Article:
A new study says that women in their 40s and 50s with asthma are hospitalized more than twice as often as men in the same age group.
The 10-year study is published in the September issue of Annals of Allergy, Asthma & Immunology
, the scientific journal of the American College of Allergy, Asthma and Immunology (ACAAI).
"Until puberty, boys have higher rates of asthma than girls," said Robert Yao-wen Lin, MD, allergist and lead study author. "Then, during the menopausal years, women's hospitalization rates are double those of men in the same age group. This could indicate that asthma may have distinct biological traits."
The National Impatient Sample databases for 2000-2010 were used to calculate the ratio of female to male hospitalization rates for different decades of adult life. The highest rate of difference was found in the fifth and six decade. Common coexisting conditions, such as cigarette smoking and obesity were taken into account.
"This study reinforces that asthma is a women's health issue," said John Oppenheimer, MD, ACAAI Fellow and associate editor of Annals of Allergy, Asthma & Immunology. "There is a need for more prevention and early intervention to reduce asthma hospitalization in menopausal women and reduce healthcare costs."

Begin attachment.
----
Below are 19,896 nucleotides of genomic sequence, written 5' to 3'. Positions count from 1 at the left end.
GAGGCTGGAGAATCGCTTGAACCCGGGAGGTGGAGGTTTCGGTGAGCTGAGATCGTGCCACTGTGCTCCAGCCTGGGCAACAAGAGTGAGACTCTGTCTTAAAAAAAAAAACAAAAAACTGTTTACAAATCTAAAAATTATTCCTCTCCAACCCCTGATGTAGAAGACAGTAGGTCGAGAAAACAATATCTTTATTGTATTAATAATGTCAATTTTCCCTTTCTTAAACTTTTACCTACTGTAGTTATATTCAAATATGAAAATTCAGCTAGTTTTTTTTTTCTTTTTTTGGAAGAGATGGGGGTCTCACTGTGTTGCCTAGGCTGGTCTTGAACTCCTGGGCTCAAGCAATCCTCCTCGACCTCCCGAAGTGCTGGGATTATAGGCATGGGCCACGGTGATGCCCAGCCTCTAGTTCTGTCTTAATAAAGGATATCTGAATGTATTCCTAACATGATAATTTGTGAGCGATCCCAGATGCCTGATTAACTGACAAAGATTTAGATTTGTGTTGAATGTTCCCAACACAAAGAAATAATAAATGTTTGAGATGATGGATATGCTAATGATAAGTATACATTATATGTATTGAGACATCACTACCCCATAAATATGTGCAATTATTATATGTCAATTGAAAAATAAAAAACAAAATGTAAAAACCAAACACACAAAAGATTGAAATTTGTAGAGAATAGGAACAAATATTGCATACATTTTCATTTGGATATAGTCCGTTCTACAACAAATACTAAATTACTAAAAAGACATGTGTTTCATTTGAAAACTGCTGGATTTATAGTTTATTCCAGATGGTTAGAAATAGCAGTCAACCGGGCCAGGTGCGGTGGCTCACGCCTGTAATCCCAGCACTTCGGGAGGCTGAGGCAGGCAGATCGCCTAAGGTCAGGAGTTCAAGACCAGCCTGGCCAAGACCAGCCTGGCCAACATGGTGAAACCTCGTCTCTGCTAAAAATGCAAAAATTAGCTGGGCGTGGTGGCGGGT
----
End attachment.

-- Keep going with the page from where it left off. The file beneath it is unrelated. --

The American College of Allergy, Asthma and Immunology suggests that women in their 40s and 50s with asthma make an appointment with their allergist and ask these questions:
- Do I need any change in my medications?
- What are the symptoms associated with the risk of a severe asthma attack during menopause?
- How do I keep my asthma in check and avoid needing emergency room or hospitalized treatment?
Everyone with allergies and asthma should be able to feel good, be active all day and sleep well at night. No one should accept less. For more information about allergy and asthma, and to locate an allergist in your area, visit AllergyAndAsthmaRelief.org.
The ACAAI is a professional medical organization of more than 5,700 allergists-immunologists and allied health professionals, headquartered in Arlington Heights, Ill. The College fosters a culture of collaboration and congeniality in which its members work together and with others toward the common goals of patient care, education, advocacy and research. ACAAI allergists are board-certified physicians trained to diagnose allergies and asthma, administer immunotherapy, and provide patients with the best treatment outcomes. For more information and to find relief, visit AllergyandAsthmaRelief.org.